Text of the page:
Brown pelicans’ breeding population plunges
A fresh survey has revealed that the population of brown pelicans, which were brought back from the brink of extinction last century, is shrinking again.
The University of California, Davis, recently published an annual survey that showed a steep plunge in the population of breeding pairs of brown pelicans.
The survey conducted in Mexico's Gulf of California revealed that areas that usually host hundreds and thousands of nesting pairs of pelicans held far fewer, while a few places were totally empty this year.
At Angel de la Guarda, the researchers found just 120 nesting pairs and zero offspring this year. The figure represents less than 2 per cent of the previous four years' average figure.
At Isla San Luis, the researchers found 465 nesting pairs and 16 young ones, 9 per cent of the normal. In 2006, there were 5,400 nesting pairs and 5,940 young ones. At Isla Piojo, they found 70 nesting pairs and zero young ones, as compared to 600 nesting pairs and 660 young ones in 2006.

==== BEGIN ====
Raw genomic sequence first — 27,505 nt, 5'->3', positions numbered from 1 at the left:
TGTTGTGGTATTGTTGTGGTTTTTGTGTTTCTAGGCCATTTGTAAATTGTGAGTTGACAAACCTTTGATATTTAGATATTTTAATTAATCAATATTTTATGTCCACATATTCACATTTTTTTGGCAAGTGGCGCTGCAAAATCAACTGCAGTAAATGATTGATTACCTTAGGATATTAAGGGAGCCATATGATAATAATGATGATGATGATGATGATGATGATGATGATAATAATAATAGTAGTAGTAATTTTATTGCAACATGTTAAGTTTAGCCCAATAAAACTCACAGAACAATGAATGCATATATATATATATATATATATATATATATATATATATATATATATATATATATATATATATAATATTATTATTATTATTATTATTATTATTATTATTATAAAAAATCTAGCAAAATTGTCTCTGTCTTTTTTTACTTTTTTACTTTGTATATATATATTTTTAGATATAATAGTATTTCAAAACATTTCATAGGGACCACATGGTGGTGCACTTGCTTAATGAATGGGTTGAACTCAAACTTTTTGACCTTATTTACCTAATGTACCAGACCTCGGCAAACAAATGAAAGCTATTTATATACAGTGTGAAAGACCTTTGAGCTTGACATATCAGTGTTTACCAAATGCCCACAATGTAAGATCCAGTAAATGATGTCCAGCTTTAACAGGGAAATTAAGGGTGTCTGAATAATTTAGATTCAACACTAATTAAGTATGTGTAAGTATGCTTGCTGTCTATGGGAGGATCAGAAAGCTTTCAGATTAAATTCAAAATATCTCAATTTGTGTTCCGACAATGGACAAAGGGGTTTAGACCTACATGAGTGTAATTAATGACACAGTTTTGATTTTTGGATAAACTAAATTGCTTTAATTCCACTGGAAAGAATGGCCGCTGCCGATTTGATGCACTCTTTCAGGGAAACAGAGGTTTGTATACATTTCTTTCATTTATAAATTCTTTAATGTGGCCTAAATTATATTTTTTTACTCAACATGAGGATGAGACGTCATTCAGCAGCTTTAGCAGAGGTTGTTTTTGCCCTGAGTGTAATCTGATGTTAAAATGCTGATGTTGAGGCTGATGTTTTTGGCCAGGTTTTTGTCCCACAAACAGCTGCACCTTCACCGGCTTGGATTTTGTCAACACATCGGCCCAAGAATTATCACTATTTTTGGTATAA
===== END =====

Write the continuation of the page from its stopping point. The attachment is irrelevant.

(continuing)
Anderson, who has been monitoring the birds for the last 46 years, said, "That's what we call a failure, a bust. The bottom dropped out."
The UC Davis said in a statement that many pelicans arrived late to the breeding grounds this year and many of those pairs that nested abandoned their nests due to scarcity of food.
California brown pelicans were delisted from the country's Endangered Species list in 2009. Mexico's Gulf of California accounts for 90 per cent of pelicans' breeding nests, while the Channel Islands in Southern California accounts for the remaining 10 per cent.
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